This time, Bank of Florida Corp. is trying to raise enough capital just to stay alive.
The $1.4 billion-asset Naples company's subsidiary banks — operating in three struggling markets in Florida — are "critically" and "significantly" undercapitalized by regulatory standards. They are under orders from regulators to reach well capitalized status, and they expect to receive prompt-corrective-action orders soon.
Bank of Florida has gone down this road before. It tried a $135 million offering in the fourth quarter but called it off, saying larger-than-expected industry losses in the third quarter had spooked investors.
But this time the company's strategy has changed, Michael L. McMullan, the company's president and chief executive officer, said in an interview Friday. Instead of raising enough capital for a worst-case scenario, Bank of Florida plans to raise just enough to be considered adequately capitalized and plans to grow after that through earnings. This offering also will be different because the company is seeking capital from its community, rather than from institutional investors.
"It would allow us to incrementally build our way to 'well capitalized,' " he said. The strategy lets the company "reach out to existing shareholders who expressed interest in the company and understand the value of the markets we are in. We approached this offering in a way we can target 'adequately capitalized' and work toward improving capital positions as markets improve and we see economic conditions improve."
Yet Bank of Florida's capital-raising ability is questionable, industry watchers said. Though investors have been receptive to bank companies with growth stories, those that need capital to survive have not had much luck.
"There are just too many problem banks chasing too few capital dollars," said Ken Thomas, an independent bank consultant and economist in Miami. "There is no public capital left — Tarp is gone. So it is just private capital. We have large pools of it looking at Florida, but they are waiting on the FDIC to move. Instead of vulture funds, they are vulture bank groups."
Gray Medlin, a managing director at Carson Medlin Co., agreed that competition for capital is fierce and that Bank of Florida faces substantial challenges to its capital-raising effort.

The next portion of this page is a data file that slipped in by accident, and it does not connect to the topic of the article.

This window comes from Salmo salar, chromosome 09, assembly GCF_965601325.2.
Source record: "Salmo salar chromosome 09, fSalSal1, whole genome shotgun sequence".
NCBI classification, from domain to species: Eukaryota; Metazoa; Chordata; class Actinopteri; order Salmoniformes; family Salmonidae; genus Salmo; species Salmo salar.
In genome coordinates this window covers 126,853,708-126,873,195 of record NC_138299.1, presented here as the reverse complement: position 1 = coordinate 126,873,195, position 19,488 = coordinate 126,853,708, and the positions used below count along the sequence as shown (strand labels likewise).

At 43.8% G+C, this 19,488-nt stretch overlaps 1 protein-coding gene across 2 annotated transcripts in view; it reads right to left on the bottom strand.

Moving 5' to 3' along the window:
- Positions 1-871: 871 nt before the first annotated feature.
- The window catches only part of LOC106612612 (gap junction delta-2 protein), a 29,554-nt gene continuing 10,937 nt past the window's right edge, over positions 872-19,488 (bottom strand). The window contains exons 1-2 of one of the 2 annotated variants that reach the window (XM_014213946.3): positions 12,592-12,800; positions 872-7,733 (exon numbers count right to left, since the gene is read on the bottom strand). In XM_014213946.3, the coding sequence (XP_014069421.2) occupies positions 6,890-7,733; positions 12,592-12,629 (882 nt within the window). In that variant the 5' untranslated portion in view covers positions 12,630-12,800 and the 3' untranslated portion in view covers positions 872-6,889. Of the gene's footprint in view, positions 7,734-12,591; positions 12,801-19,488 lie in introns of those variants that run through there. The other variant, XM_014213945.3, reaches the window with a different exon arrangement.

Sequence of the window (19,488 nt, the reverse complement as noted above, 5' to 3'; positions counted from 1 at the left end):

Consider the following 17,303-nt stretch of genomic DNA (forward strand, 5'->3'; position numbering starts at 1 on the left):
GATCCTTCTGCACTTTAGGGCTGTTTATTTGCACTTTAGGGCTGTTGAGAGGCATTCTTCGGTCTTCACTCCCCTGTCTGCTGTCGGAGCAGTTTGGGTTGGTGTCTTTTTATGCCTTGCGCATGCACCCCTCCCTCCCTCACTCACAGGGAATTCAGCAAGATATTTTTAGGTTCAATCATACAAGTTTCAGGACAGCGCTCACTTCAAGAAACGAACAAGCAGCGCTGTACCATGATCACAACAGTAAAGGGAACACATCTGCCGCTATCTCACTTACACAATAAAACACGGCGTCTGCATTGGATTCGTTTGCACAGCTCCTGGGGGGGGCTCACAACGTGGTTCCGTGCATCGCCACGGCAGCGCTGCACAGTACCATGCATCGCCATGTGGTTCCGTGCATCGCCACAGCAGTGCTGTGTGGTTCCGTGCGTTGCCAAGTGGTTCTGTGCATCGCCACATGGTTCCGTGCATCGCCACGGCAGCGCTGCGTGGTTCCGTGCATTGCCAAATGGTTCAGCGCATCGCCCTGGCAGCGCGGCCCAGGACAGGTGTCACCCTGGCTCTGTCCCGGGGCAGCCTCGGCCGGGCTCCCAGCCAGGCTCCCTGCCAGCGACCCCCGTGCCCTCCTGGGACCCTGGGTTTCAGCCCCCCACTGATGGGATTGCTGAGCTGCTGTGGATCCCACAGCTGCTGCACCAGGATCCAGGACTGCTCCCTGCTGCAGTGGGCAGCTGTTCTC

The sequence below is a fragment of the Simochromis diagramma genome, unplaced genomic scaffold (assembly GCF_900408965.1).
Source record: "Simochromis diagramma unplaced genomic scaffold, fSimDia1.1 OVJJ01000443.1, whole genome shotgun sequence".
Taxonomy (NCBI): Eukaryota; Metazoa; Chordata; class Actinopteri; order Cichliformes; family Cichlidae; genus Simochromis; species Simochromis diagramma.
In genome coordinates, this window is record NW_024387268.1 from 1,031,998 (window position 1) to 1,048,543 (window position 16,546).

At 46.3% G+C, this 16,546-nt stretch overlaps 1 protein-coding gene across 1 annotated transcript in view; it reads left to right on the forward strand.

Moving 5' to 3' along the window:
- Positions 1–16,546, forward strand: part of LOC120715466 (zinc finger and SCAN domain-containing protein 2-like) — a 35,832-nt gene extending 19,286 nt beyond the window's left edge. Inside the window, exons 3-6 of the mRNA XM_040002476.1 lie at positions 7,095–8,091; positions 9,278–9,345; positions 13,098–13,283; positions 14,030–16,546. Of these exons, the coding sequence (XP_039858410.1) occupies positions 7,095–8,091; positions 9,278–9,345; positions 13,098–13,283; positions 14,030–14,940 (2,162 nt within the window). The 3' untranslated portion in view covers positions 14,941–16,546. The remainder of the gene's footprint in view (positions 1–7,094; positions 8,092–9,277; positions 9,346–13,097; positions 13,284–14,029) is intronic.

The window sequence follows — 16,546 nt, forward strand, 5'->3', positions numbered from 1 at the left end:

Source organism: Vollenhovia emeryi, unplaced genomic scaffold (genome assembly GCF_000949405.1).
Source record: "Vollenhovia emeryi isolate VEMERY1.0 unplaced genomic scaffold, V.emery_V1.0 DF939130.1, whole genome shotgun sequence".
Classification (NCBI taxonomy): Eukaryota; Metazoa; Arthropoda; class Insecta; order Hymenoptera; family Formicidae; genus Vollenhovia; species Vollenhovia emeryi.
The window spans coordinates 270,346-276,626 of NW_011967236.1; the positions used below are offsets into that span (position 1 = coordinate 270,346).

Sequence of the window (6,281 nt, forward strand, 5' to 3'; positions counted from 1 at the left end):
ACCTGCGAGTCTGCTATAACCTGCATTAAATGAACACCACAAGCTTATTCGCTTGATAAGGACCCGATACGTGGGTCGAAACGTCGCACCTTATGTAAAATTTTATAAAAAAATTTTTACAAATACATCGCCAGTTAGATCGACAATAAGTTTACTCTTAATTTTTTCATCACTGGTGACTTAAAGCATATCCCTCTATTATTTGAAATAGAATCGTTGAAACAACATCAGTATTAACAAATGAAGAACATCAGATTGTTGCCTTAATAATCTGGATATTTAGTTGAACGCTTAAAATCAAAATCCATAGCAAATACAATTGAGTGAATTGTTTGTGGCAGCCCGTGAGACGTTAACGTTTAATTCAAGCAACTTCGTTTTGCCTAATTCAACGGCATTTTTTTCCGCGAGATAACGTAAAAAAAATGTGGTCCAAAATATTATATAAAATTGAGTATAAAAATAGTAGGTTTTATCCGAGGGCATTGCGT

"I question [whether] there is any significant interest among investors in what I call filling holes, because you don't know how deep the hole is," he said. "If you were an investor, would you put money in to fill a hole if that might not even be the bottom of the hole?"
Bank of Florida is among a number of troubled banks trying to make headway in the capital markets. For example, the $1.2 billion-asset PAB Bankshares Inc. in Valdosta, Ga., last week announced its intent to raise $85 million to recapitalize its subsidiary bank, which was considered only adequately capitalized.
Meanwhile, Bank of Florida's problems have not leveled off in recent quarters. On Friday it announced that a revision of its fourth-quarter loss would triple the number, to $58.6 million.
The company's problems stem from a sharp decline in Florida real estate values. Roughly 97% of its $164 million in nonperforming loans at Dec. 31 were real-estate-related. The company lost $147.6 million in 2009. For the fourth quarter, its ratio of nonperforming loans rose to 13.56% of total loans, up 793 basis points from December 2008.
Medlin said he thinks investors would prefer to look at companies with stronger loan portfolios. "If you had the opportunity to invest in other deals where there is not such a high level of nonperforming assets and you don't have to fill a hole, you might pay more, but in the end you might pay less," he said. "It is just too much risk, throwing good money after bad."
Also Friday, the company announced it had recorded a $38.8 million valuation allowance on its deferred-tax assets. That caused the previously reported tax benefit of $12 million to become a $26.8 million expense — prompting the loss revision.
After the loss, the three-bank parent company reported a leverage ratio of 2.41%, a Tier 1 risk-based ratio of 2.94% and a total risk-based ratio of 5.33%. The company's tangible common equity ratio was 2.41%.
The $45 million public offering would be quite dilutive to shareholders, increasing the number of Bank of Florida's shares from 13 million to almost 100 million. The offering would be done in two stages, with 38.9 million shares offered to existing shareholders and another 44.6 million in a best-efforts offering.
Even if the offering — which has not been priced — succeeds, it would not bring the company's subsidiary banks to well capitalized status. To reach that status at its Dec. 31 asset size, Bank of Florida would need roughly $57 million for its total risk-based capital ratio to reach 10%. And to reach the 12% ratio by June 30, as required in a memorandum of understanding, the company would need $81 million in fresh capital, according to data from Carson Medlin.
In a prospectus filed with the Securities and Exchange Commission, the company said it expects to get a prompt-corrective-action order that would require higher ratios and that it does not expect to reach the ratios required by June 30. Yet with the $45 million capital-raising effort, it hopes to be adequately capitalized through 2010, it said.